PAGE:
Consumer prices jump in June on surging gasoline costs

Just call it a mulligan (a golf shot that doesn't count, for you non-golfers). Consumer prices jumped 0.7 percent in June, the U.S. Labor Department announced Wednesday -- but the rise was due to this spring's surge in gasoline prices, something that should not affect inflation long-term, if oil prices continue to drop, as expected.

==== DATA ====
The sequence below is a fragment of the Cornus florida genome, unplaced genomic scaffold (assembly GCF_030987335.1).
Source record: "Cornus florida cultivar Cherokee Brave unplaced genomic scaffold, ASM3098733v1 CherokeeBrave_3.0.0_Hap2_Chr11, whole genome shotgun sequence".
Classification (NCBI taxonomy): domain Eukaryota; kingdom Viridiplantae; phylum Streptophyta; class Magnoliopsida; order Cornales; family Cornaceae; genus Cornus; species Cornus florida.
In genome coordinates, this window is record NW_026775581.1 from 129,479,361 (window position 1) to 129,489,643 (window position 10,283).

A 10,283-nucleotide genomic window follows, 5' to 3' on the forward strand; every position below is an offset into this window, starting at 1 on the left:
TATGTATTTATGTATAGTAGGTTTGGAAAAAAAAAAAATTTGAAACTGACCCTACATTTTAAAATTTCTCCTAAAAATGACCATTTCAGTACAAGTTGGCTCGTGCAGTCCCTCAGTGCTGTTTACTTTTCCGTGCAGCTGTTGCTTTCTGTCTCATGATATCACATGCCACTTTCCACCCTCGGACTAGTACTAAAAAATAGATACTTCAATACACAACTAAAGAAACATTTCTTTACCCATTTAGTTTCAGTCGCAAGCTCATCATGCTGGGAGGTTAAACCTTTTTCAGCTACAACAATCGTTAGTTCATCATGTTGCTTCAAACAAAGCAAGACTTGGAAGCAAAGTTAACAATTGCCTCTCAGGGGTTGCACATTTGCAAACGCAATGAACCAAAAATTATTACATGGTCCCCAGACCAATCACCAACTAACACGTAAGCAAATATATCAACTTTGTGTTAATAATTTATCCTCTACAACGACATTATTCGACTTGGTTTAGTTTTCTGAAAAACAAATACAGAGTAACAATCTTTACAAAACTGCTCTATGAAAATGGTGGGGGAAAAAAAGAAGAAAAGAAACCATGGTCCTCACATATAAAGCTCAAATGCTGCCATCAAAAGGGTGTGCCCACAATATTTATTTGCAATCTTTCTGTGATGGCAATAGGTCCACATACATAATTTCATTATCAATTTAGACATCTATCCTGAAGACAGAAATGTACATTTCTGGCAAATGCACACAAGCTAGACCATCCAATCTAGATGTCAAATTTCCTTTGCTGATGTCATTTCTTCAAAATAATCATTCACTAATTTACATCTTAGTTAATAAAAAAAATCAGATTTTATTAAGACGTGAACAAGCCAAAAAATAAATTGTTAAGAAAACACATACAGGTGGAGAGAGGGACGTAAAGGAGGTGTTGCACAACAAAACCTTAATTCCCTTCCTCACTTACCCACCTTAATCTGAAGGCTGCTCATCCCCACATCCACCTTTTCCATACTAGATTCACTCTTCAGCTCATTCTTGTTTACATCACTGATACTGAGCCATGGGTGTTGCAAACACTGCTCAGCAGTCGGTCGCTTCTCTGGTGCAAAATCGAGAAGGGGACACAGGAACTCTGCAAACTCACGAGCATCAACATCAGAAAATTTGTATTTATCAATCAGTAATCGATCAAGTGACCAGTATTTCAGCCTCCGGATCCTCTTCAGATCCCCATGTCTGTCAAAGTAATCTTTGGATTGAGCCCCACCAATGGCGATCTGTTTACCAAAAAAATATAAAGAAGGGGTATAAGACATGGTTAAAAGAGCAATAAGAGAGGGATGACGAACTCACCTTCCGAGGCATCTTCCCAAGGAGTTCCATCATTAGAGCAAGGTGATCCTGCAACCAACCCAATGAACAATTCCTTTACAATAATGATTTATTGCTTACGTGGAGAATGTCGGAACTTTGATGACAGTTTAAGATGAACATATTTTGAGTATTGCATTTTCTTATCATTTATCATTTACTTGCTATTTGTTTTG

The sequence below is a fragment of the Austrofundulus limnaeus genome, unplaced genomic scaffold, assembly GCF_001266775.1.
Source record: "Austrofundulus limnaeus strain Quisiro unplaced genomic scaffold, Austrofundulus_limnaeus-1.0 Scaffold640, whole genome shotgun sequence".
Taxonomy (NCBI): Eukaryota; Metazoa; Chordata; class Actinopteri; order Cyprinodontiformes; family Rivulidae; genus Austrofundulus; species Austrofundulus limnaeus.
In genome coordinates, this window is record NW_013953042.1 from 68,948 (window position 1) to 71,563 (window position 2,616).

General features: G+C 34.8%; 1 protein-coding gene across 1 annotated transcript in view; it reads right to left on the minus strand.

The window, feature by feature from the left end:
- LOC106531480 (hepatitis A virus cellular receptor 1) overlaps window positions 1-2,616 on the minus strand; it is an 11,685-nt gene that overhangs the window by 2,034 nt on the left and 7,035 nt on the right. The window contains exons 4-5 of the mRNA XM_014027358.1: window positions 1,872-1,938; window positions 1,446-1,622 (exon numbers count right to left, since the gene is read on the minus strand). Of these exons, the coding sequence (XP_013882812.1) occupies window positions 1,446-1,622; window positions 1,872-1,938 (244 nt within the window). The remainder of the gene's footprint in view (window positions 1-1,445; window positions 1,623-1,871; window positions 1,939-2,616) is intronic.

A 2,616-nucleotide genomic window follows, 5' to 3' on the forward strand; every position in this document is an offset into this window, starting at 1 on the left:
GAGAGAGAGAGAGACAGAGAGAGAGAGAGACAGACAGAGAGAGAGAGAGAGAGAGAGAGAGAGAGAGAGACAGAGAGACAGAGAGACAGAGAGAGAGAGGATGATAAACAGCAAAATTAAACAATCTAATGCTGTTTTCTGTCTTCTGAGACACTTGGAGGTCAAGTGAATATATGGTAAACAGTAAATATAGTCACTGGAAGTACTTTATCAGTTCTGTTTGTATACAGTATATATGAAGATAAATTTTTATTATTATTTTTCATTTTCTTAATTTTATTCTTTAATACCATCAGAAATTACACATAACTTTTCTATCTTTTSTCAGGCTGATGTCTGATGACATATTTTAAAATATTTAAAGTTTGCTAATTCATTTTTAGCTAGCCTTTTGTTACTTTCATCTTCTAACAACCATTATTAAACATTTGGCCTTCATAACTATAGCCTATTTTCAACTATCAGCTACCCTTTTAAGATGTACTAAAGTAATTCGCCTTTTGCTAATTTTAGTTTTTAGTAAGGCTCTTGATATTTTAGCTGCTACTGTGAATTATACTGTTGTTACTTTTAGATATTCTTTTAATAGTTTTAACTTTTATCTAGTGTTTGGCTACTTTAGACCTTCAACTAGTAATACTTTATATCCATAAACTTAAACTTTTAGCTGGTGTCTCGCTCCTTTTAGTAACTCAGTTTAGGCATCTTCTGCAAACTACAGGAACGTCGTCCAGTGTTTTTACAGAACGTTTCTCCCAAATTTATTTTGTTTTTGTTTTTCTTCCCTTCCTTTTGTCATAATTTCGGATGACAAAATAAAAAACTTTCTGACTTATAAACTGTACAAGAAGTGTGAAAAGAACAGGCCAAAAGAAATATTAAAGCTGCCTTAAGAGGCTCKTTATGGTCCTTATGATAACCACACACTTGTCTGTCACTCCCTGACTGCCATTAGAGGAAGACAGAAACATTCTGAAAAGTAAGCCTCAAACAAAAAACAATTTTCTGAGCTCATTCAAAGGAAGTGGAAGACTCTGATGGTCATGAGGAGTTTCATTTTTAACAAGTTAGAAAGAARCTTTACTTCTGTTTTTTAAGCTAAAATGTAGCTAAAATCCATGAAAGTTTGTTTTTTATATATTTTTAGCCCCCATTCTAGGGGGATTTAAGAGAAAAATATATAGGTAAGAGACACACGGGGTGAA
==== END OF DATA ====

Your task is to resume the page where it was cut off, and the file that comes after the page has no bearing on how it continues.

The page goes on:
Overall, the U.S. economy over the past year shows little sign of inflation: consumer prices have actually declined 1.4 percent in the past 12 months – the biggest year decline in prices since 1950.

Economists surveyed by Bloomberg News had expected consumer prices to increase 0.7 percent in June. Consumer prices rose just 0.1 percent in May.